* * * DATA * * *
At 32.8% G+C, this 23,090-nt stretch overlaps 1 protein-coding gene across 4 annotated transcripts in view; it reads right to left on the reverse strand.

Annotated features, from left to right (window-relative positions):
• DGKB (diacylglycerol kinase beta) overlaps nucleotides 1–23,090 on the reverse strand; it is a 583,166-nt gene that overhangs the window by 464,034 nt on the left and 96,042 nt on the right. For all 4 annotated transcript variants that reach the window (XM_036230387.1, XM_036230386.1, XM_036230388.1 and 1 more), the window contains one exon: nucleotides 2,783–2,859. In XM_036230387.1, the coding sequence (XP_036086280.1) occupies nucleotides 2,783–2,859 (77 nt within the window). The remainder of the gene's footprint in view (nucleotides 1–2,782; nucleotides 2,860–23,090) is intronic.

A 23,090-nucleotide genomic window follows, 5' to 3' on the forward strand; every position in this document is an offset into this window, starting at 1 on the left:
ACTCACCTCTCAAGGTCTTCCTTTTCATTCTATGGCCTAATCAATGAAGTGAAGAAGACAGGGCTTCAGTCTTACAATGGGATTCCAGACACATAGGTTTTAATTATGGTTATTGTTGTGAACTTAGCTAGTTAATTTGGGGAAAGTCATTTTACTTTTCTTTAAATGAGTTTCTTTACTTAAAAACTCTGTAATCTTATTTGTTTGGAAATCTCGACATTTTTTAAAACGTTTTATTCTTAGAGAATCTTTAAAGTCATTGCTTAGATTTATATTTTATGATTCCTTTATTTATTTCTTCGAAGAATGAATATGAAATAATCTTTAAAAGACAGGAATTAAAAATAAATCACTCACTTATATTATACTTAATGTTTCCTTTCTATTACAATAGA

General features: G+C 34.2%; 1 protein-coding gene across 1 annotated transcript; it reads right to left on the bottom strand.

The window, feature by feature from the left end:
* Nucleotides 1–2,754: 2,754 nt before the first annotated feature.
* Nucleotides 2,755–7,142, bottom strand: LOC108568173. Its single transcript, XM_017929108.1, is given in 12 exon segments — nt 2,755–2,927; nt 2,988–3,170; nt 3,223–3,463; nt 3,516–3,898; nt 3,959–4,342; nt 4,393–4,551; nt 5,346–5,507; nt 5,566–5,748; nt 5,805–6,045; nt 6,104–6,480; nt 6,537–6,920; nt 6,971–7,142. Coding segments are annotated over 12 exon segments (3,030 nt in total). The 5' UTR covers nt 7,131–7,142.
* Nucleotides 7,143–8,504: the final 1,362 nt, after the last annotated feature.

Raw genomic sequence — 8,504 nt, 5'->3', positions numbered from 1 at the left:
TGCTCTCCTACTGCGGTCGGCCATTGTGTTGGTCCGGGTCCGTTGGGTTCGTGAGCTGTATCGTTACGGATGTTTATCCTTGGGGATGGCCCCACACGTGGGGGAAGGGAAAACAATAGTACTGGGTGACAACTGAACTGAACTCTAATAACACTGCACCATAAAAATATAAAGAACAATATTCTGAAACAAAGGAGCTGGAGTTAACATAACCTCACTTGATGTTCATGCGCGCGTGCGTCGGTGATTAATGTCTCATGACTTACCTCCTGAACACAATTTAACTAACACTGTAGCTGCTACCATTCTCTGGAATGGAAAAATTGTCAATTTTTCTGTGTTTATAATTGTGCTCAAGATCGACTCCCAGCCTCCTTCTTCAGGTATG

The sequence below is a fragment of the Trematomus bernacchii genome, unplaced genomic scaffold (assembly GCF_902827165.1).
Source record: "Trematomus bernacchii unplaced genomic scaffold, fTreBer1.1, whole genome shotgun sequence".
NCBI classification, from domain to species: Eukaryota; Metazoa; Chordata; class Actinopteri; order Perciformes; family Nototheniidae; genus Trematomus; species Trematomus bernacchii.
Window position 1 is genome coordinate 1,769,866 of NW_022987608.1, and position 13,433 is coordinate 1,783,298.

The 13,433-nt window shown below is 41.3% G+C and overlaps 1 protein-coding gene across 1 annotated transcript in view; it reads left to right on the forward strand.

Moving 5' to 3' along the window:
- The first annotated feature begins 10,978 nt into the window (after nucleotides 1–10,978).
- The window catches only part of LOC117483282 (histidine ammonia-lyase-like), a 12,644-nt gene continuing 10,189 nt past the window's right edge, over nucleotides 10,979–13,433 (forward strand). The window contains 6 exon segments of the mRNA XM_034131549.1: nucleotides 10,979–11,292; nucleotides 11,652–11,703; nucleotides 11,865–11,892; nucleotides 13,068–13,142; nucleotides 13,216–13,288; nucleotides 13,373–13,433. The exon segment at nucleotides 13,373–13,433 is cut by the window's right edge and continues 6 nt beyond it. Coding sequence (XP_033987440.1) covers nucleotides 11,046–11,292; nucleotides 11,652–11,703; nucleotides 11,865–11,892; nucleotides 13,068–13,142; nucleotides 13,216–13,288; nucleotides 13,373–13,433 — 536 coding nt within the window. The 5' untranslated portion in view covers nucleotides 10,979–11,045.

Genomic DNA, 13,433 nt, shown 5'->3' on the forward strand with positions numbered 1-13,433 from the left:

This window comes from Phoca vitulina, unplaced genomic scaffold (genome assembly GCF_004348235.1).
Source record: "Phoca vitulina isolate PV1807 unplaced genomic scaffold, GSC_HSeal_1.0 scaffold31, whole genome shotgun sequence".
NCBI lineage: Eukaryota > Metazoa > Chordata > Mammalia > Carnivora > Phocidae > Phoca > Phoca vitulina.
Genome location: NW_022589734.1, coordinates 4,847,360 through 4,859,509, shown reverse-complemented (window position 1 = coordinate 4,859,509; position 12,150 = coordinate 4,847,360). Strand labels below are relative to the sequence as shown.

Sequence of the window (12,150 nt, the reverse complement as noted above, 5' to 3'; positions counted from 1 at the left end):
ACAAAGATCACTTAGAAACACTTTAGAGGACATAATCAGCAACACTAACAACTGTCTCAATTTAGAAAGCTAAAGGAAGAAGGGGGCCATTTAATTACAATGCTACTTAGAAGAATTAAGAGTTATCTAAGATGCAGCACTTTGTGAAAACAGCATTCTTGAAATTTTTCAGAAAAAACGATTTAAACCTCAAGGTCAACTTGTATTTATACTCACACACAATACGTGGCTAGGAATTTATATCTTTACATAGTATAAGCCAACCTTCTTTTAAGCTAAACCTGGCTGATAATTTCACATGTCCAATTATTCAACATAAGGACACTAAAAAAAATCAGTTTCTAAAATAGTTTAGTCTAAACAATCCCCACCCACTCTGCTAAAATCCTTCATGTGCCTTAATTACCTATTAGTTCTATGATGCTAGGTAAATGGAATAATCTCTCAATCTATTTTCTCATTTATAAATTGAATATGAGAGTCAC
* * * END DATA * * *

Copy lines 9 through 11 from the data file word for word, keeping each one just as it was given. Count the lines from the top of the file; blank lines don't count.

* Nucleotides 2,755–7,142, bottom strand: LOC108568173. Its single transcript, XM_017929108.1, is given in 12 exon segments — nt 2,755–2,927; nt 2,988–3,170; nt 3,223–3,463; nt 3,516–3,898; nt 3,959–4,342; nt 4,393–4,551; nt 5,346–5,507; nt 5,566–5,748; nt 5,805–6,045; nt 6,104–6,480; nt 6,537–6,920; nt 6,971–7,142. Coding segments are annotated over 12 exon segments (3,030 nt in total). The 5' UTR covers nt 7,131–7,142.
* Nucleotides 7,143–8,504: the final 1,362 nt, after the last annotated feature.

Raw genomic sequence — 8,504 nt, 5'->3', positions numbered from 1 at the left: